Crete 1941: an epic poem

by Bernard Cadogan

Australia has ‘The Great South Road’, South Africa has ‘Shaka Zulu’, Argentina has the gaucho epic ‘Martin Fierro’, and Chile has ‘La Araucana’ as its national poem. Now New Zealand has Crete 1941, a 2475-line epic poem about the New Zealand-led defence of Crete during the Battle of Crete between 20 May and 1 June 1941.

Crete 1941 joins Anthony Kellman’s epic of Barbados, Limestone, as one of the two major epic long poems in English since Derek Walcott’s ‘Omeros’; with the entry of the 28th (Māori) Battalion providing the culmination of the poem.

As geopolitical tensions rise in the Pacific today, it’s timely to look back to when New Zealand last went to war and defended another small nation – Greece – on its last redoubt, in a battle that ended in a Dunkirk-style evacuation.

More than just a war story, Crete 1941 brings women back into the historic struggle for Crete. The poem is a life-changing reflection on the virtue of good small nations, on the contribution of indigenous people such as Māori and Cretans to international developments, and on the fragility that both peace and its disruptors share.

In this poem, Bernard Cadogan tells the story of what small nations such as Greece and Aotearoa New Zealand have had to do to uphold international law, and of the extraordinary extent which indigenous citizenship, such as Māori possess, contributes to the international personality of a country.

The defence of the island of Crete in the second world war was a mission which Allied forces could have won. The failure to repel the German landings embroiled Cretans in more than three years of bitter occupation.

It is astonishing, in retrospect, that New Zealanders led the defence of the island against a great power such as Germany. Crete is where the famed 28th (Māori) Battalion found its feet in battle. Sfakia on Crete is where the revolutionaries began the struggle for a Hellenic republic in 1821, while in 1941 it was where Allied troops were evacuated from; New Zealand’s Dunkirk.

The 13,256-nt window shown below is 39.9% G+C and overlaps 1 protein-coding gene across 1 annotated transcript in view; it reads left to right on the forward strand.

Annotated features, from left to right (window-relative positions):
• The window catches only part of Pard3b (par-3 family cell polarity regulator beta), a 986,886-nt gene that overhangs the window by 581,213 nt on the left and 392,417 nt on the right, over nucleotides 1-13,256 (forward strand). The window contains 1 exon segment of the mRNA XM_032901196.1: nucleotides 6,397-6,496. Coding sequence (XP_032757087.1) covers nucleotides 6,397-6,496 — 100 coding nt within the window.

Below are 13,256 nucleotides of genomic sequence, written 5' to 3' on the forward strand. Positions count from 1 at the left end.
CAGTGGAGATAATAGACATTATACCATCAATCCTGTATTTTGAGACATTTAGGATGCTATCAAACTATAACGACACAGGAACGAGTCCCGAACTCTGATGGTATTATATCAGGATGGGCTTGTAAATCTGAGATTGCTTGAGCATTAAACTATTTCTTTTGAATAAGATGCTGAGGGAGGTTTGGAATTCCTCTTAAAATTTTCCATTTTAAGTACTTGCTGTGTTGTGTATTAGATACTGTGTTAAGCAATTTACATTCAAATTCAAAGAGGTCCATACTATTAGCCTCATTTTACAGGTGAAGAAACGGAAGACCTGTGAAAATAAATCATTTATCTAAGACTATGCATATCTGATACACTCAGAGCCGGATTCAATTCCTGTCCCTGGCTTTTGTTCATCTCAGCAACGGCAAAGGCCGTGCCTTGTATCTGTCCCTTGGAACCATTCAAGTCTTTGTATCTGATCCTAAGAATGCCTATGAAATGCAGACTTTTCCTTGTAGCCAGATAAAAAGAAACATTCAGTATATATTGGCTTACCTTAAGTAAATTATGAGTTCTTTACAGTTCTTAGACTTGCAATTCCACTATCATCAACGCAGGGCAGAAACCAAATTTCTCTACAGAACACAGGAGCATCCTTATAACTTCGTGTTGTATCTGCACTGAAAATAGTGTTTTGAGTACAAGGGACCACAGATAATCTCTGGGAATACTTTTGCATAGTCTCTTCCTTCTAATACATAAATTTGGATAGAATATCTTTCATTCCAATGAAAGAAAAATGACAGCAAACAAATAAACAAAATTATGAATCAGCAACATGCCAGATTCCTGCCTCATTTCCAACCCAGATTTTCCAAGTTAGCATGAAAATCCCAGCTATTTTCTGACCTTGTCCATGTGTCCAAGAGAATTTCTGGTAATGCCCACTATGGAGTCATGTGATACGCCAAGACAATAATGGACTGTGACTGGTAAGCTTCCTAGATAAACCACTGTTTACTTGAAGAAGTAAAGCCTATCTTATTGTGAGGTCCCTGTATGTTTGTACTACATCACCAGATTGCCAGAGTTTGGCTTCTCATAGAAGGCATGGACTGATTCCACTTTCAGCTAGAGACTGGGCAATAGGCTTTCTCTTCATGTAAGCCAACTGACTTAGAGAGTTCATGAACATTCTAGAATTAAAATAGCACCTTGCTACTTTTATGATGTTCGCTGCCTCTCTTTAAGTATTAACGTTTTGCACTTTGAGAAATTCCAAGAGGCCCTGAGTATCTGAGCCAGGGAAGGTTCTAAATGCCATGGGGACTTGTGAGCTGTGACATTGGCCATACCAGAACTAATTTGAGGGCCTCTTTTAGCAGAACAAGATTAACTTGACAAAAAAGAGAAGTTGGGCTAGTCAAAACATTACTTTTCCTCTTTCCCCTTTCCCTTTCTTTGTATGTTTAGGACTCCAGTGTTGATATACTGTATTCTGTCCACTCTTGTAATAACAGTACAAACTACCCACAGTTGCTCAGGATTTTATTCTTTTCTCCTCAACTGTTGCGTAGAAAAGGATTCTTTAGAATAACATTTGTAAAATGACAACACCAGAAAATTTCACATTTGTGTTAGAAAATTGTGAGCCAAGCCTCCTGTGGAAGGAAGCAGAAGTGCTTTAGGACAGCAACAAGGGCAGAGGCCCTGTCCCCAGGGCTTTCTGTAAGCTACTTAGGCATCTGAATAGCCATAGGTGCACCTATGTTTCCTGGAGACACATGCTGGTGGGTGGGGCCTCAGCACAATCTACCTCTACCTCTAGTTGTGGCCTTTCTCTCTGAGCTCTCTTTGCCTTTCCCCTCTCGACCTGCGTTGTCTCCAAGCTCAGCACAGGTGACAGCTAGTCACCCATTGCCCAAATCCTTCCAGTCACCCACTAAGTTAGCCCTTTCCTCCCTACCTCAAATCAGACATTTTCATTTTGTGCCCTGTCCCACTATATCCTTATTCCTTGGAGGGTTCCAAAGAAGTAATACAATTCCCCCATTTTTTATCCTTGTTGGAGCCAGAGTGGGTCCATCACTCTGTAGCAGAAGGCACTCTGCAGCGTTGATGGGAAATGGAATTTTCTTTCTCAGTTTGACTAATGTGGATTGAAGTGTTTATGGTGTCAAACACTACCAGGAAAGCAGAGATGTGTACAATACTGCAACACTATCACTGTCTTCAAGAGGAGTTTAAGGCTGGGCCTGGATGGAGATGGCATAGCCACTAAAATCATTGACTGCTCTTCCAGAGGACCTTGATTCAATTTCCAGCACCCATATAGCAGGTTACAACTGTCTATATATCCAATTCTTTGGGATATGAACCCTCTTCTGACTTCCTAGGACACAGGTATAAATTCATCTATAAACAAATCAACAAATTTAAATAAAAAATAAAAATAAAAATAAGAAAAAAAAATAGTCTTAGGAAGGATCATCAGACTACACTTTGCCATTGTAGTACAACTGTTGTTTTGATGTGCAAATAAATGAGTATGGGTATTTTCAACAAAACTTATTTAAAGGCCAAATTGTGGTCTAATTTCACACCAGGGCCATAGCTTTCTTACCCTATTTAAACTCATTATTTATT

This poem presents a story which both Greeks and New Zealanders need to recover for themselves from the myths that British writers have created around the Battle of Crete.




Born in New Zealand in 1961, Bernard Cadogan is an accomplished poet, philosopher and historian. Since 1996, he has worked as a political advisor and speech writer, in particular as the NZ prime minister’s foreign affairs adviser, and has been a consultant to the New Zealand treasury since 2011. He was appointed an honorary advisor to the Māori king in 2015.

He is especially interested in the philosophy of Paul Ricœur, John Rawls and Charles Taylor, and his current focus is on postcolonial thought, the formation of empires, and the resilience, relevance and viability of small nation states. Bernard holds a DPhil from Oxford University on the political thought, constitutionalism and racial policy of Sir George Grey (1812–98) in Australia, New Zealand and South Africa.

Bernard lives in the Cherwell Valley, near Oxford, with his wife Jacqueline and their children.

Main photo: New Zealand soldiers in an olive grove on Crete. Bill Spence (front left), Billy Moran (front right). Rowe, EKS, active 1941. Ref: DA-11032. Alexander Turnbull Library, Wellington, New Zealand. /records/22513826



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154 pages • 152mm x 229m x 9mm

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